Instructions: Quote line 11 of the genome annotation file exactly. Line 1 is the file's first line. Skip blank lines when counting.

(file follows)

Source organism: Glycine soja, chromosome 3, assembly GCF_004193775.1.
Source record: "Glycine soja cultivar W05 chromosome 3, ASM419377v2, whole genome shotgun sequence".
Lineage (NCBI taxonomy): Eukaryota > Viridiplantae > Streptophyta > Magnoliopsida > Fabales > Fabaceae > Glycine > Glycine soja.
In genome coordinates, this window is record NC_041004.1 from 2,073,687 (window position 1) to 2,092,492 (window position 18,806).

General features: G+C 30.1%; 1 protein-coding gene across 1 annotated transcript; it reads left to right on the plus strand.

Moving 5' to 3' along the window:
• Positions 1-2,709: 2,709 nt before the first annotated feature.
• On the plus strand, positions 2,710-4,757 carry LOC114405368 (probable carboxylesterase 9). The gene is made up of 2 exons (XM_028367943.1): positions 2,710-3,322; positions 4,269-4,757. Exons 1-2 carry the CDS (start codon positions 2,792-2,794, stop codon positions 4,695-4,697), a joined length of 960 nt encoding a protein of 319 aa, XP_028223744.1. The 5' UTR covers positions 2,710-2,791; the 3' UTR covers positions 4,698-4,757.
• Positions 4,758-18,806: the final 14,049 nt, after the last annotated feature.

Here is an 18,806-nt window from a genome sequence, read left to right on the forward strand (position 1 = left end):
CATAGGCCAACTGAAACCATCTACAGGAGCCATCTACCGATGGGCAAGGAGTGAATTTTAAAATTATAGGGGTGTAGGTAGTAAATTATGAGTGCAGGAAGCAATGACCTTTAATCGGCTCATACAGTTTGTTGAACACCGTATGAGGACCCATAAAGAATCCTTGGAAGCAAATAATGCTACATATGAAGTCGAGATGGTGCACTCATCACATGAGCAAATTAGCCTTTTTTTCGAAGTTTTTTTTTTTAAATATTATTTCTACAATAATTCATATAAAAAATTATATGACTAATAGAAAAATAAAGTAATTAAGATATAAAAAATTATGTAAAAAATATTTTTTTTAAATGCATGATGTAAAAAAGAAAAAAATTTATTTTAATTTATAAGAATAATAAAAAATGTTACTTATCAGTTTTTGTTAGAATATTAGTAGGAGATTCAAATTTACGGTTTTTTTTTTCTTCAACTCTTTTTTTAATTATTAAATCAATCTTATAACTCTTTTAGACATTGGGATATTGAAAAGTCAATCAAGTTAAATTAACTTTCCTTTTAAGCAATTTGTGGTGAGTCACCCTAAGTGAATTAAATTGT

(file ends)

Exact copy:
CATAGGCCAACTGAAACCATCTACAGGAGCCATCTACCGATGGGCAAGGAGTGAATTTTAAAATTATAGGGGTGTAGGTAGTAAATTATGAGTGCAGGAAGCAATGACCTTTAATCGGCTCATACAGTTTGTTGAACACCGTATGAGGACCCATAAAGAATCCTTGGAAGCAAATAATGCTACATATGAAGTCGAGATGGTGCACTCATCACATGAGCAAATTAGCCTTTTTTTCGAAGTTTTTTTTTTTAAATATTATTTCTACAATAATTCATATAAAAAATTATATGACTAATAGAAAAATAAAGTAATTAAGATATAAAAAATTATGTAAAAAATATTTTTTTTAAATGCATGATGTAAAAAAGAAAAAAATTTATTTTAATTTATAAGAATAATAAAAAATGTTACTTATCAGTTTTTGTTAGAATATTAGTAGGAGATTCAAATTTACGGTTTTTTTTTTCTTCAACTCTTTTTTTAATTATTAAATCAATCTTATAACTCTTTTAGACATTGGGATATTGAAAAGTCAATCAAGTTAAATTAACTTTCCTTTTAAGCAATTTGTGGTGAGTCACCCTAAGTGAATTAAATTGT